The Doubled Jaques and Constructions of Negation in As You Like It
The Doubled Jaques and Constructions of Negation in As
You Like It
Cynthia Marshall, Rhodes College
So thoroughly does Shakespeare's work encompass our sense of textual possibility that even his apparent missteps take on interest and meaning. The Fool's unexplained disappearance from King Lear, for instance, has famously come to serve as an emblem of Shakespeare's writerly economy—-a character, disappears when no further use exists for him—and has been formally linked with the king's own descent into a Foolish view of things.1 Yet, as psychoanalysis tells us, the structure of language itself has a capacity to open up crevices in a surface of meaning, to trick a wily practitioner into showing a hand he may not realize he holds, so that "mistakes" may serve as pathways to recesses within the text. Jacques Derrida has alerted us to the paradoxical way that a "trace" or "track in the text" both testifies to authorial presence and erases the writer's authority as point of origin.2
The particular "misstep" here begins with an issue most teachers of As You Like It have faced: the inclusion of two characters named Jaques in the dramatis personae. It is not entirely accurate to say that the two are "in the play," since only one, the melancholy Jaques who serves Duke Senior, is addressed by name in the course of the action. The other, Orlando and Oliver's brother Jaques de Boys, is identified in the Folio text as "Second Brother" when he appears in the closing moments of Act 5. But because Orlando has referred to "my brother Jaques" (1.1.5) in the opening speech, Jaques de Boys exists as a palpable source of confusion for readers and viewers, haunting the play as a kind of double for the melancholy Jaques.3 Or, as I will argue, it is more precisely the melancholy Jaques who serves as a double, standing in for the absent second son of Sir Rowland de Boys. In a play so intimately concerned with names and with substitutions, this elliptical blocking of an absent Jaques with a present one provides a signal instance, of the symbol's capacity to compensate for loss. But Jaques is not just any symbol, nor does he have just a garden variety of uncanny textual effect. Rather, the requirement of a melancholy Jaques, so crucial to the play's emotional equilibrium, testifies to an undertow of sadness in it that is brilliantly held at bay by a Shakespearean game of Fort/Da, and thus Jaques reveals how the carefully managed relation between melancholy affect and textual representation enables this comedy to function.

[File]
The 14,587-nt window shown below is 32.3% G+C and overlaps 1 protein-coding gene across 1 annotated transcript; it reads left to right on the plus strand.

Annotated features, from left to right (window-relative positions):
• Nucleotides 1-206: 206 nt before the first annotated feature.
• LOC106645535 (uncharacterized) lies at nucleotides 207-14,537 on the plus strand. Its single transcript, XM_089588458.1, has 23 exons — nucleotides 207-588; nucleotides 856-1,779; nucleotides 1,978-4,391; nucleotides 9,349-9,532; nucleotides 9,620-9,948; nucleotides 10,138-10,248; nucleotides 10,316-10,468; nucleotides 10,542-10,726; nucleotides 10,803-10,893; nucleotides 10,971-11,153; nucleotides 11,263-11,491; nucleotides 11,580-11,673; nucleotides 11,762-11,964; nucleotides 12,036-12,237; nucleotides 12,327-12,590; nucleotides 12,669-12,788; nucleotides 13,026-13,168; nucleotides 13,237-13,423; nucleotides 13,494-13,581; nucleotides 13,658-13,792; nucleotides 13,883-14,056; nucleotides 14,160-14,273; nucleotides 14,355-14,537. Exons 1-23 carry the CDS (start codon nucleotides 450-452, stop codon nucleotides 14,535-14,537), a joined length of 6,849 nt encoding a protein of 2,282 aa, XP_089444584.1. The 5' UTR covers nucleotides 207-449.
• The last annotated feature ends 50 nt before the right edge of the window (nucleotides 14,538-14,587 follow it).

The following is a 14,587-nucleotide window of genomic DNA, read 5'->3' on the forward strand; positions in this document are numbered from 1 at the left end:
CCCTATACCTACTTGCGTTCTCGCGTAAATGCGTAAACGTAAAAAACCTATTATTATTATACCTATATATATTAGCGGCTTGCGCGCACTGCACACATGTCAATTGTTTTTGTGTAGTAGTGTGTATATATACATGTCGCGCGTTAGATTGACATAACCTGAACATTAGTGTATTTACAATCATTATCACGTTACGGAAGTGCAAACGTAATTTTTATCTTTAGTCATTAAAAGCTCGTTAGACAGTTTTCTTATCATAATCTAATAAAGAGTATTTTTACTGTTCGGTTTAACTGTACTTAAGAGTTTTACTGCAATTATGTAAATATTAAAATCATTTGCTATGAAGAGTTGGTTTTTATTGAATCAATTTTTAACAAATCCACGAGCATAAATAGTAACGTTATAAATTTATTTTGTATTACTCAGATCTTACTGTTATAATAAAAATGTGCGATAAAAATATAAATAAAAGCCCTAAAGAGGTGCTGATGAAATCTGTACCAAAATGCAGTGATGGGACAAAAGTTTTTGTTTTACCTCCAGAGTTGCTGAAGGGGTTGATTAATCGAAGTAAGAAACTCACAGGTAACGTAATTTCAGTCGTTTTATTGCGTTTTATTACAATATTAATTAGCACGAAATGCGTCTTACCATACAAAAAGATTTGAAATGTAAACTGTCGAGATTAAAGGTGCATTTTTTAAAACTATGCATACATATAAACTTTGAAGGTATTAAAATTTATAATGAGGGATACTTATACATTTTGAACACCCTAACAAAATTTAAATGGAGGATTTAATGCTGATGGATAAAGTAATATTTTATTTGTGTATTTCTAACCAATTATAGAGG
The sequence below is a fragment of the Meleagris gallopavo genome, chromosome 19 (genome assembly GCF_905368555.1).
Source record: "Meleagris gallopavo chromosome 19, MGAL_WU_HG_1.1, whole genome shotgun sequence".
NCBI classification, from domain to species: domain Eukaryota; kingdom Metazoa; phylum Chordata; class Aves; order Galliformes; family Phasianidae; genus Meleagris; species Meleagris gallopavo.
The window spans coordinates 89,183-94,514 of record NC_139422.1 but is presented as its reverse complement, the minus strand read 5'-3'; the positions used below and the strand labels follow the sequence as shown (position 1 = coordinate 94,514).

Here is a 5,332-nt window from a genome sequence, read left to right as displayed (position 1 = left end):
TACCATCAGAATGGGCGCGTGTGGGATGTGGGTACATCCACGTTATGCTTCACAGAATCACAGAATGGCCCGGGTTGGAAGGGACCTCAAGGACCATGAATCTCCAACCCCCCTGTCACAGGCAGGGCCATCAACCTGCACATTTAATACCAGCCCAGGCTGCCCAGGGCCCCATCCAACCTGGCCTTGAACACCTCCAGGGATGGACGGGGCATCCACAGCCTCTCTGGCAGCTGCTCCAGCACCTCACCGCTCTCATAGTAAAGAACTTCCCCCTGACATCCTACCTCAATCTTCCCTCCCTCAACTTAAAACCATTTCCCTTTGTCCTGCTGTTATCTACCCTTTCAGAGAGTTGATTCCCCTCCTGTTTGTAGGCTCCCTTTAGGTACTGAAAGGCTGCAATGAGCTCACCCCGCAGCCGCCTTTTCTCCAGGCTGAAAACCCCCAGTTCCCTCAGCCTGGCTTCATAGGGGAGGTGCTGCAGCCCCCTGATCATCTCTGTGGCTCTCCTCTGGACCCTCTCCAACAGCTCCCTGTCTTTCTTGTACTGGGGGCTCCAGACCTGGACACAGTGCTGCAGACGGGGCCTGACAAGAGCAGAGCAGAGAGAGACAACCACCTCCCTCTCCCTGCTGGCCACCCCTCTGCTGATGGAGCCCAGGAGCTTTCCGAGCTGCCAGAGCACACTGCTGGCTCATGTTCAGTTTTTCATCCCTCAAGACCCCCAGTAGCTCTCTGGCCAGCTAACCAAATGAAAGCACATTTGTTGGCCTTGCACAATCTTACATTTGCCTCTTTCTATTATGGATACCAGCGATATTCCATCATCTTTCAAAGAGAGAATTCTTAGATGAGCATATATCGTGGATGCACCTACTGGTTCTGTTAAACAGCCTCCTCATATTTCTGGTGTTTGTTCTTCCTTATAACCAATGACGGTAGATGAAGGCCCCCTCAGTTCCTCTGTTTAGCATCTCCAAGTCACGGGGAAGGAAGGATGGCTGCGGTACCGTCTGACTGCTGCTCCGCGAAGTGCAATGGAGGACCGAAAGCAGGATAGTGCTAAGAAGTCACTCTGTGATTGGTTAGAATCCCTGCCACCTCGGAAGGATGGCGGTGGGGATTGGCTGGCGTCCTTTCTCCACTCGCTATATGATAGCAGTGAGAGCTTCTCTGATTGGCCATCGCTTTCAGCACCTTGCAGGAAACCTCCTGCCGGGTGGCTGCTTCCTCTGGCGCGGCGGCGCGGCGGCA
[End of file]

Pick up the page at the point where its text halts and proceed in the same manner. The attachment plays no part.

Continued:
Psychoanalysis may seem extraneous in relation to so balanced a work as As You Like It, but the nature of textual equilibrium here and elsewhere is part of my interest. The Freudian Fort/Da has stood at the center of debates about the purpose and meaning of psychoanalysis—roughly speaking, about its status as either a structural or poststructural discourse. My essay situates itself on this divide, reading the constructions of negation in Shakespeare's comedy as evincing a compensatory principle that brings about a satisfying harmony and closure to the play, but also finding in the play's traces of melancholy a pathway that leads toward the eroding consequences of cultural repressions. Using the psychoanalytic concept of negation to probe the structure of As You Like It and some of its particular fixations, this essay will show that the unconstrained gender play in Arden (which has received a great deal of critical attention in recent years) as well as other sorts of liberty exhibited within the play are linked to the presence of the melancholy Jaques. But while my argument takes its cue from the doubleness of Jaques, I do not focus on him as a character; indeed because he wears a melancholic mask, I see him as largely unavailable in terms of characterological depth.4 My concern instead is with Jaques as the most obvious example of the structural and linguistic compensations the play repeatedly makes. I aim to extend the classic understanding of the compensatory nature of comedy by showing how language is imbricated in comic structure, using contemporary psychoanalytic theory to probe the connections in early modern texts between melancholia, gender, and language: In order to advance such a psychoanalytic reading, I propose that Jaques's doubled existence within the play and his ultimate departure from it serve as intratextual markers of theory's possible relation to the text.